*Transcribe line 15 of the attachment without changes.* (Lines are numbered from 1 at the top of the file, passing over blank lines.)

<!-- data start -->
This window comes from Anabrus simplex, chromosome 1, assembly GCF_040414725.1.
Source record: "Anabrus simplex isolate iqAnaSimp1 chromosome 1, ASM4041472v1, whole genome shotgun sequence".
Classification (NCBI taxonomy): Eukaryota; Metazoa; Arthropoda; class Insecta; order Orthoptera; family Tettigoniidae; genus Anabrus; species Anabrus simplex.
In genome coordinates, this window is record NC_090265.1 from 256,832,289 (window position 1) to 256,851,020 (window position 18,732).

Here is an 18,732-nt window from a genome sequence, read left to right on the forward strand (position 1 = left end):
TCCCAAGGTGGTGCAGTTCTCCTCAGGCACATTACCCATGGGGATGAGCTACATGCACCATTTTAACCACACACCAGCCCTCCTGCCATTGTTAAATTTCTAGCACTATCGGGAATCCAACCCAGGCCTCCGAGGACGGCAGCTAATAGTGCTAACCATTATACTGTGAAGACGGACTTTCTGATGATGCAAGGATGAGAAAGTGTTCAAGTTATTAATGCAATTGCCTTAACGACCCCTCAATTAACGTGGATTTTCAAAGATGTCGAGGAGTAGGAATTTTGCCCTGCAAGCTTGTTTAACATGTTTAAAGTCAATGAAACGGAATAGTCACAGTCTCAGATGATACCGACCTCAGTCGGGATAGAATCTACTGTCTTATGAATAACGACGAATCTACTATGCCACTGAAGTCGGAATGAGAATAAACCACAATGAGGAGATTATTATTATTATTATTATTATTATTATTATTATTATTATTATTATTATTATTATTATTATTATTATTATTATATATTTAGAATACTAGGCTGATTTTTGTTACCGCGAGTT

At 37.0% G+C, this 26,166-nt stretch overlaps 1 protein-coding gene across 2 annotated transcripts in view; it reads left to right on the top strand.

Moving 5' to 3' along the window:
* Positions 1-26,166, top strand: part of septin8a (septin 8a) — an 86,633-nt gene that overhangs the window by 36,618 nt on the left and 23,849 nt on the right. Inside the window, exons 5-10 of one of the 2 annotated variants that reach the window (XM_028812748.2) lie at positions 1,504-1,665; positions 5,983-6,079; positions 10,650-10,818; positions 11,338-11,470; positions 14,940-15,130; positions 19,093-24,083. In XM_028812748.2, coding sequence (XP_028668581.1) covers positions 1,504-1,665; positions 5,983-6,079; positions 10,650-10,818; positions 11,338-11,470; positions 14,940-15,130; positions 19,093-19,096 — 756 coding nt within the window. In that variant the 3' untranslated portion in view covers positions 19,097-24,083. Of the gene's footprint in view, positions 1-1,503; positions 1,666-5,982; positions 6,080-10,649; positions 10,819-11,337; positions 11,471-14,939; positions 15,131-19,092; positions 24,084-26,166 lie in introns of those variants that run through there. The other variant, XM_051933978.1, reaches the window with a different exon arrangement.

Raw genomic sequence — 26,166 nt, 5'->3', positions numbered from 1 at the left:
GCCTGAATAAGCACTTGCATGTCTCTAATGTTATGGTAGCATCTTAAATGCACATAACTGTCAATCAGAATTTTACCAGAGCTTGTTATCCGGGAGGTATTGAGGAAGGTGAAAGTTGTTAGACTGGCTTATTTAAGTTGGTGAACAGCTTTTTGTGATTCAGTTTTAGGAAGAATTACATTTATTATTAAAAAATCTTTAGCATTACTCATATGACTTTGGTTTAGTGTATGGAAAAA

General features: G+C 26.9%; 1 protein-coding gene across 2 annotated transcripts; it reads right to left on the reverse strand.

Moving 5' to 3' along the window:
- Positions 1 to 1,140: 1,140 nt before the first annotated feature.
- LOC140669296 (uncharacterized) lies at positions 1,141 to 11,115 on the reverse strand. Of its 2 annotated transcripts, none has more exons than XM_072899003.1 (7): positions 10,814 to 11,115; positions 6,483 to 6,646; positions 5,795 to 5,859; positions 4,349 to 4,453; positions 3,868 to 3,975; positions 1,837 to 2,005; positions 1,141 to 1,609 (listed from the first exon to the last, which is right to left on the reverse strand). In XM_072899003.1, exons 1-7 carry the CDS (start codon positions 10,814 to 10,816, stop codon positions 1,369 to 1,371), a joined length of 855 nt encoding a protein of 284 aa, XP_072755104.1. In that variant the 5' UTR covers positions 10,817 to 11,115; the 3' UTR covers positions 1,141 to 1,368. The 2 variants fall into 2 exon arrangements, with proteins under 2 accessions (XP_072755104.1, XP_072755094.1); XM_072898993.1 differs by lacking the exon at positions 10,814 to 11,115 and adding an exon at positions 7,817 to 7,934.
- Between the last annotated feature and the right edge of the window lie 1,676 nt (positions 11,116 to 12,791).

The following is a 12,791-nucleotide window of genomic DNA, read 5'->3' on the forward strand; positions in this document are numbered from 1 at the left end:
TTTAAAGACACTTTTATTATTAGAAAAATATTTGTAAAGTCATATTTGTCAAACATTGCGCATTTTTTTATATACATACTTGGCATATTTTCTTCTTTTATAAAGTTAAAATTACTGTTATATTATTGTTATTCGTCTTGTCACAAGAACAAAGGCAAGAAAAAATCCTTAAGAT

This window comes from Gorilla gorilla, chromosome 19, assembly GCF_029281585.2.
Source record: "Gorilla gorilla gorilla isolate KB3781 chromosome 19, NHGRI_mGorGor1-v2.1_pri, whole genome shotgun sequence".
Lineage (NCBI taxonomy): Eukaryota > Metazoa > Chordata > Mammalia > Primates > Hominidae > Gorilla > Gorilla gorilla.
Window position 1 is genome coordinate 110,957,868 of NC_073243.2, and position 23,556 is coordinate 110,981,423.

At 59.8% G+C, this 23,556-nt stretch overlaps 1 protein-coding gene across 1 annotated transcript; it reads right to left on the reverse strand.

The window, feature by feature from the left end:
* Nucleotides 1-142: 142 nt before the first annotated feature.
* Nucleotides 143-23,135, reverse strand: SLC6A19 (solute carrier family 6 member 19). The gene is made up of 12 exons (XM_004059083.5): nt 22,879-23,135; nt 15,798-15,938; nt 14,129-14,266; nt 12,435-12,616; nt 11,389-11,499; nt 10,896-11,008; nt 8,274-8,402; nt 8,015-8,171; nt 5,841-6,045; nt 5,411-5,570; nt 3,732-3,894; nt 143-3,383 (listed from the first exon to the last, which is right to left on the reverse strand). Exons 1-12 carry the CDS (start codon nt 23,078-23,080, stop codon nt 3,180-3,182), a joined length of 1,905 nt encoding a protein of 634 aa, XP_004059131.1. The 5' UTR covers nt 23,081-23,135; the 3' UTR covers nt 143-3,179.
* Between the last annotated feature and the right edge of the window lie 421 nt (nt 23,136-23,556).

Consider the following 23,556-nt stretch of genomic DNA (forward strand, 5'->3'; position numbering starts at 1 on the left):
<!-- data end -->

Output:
- LOC140669296 (uncharacterized) lies at positions 1,141 to 11,115 on the reverse strand. Of its 2 annotated transcripts, none has more exons than XM_072899003.1 (7): positions 10,814 to 11,115; positions 6,483 to 6,646; positions 5,795 to 5,859; positions 4,349 to 4,453; positions 3,868 to 3,975; positions 1,837 to 2,005; positions 1,141 to 1,609 (listed from the first exon to the last, which is right to left on the reverse strand). In XM_072899003.1, exons 1-7 carry the CDS (start codon positions 10,814 to 10,816, stop codon positions 1,369 to 1,371), a joined length of 855 nt encoding a protein of 284 aa, XP_072755104.1. In that variant the 5' UTR covers positions 10,817 to 11,115; the 3' UTR covers positions 1,141 to 1,368. The 2 variants fall into 2 exon arrangements, with proteins under 2 accessions (XP_072755104.1, XP_072755094.1); XM_072898993.1 differs by lacking the exon at positions 10,814 to 11,115 and adding an exon at positions 7,817 to 7,934.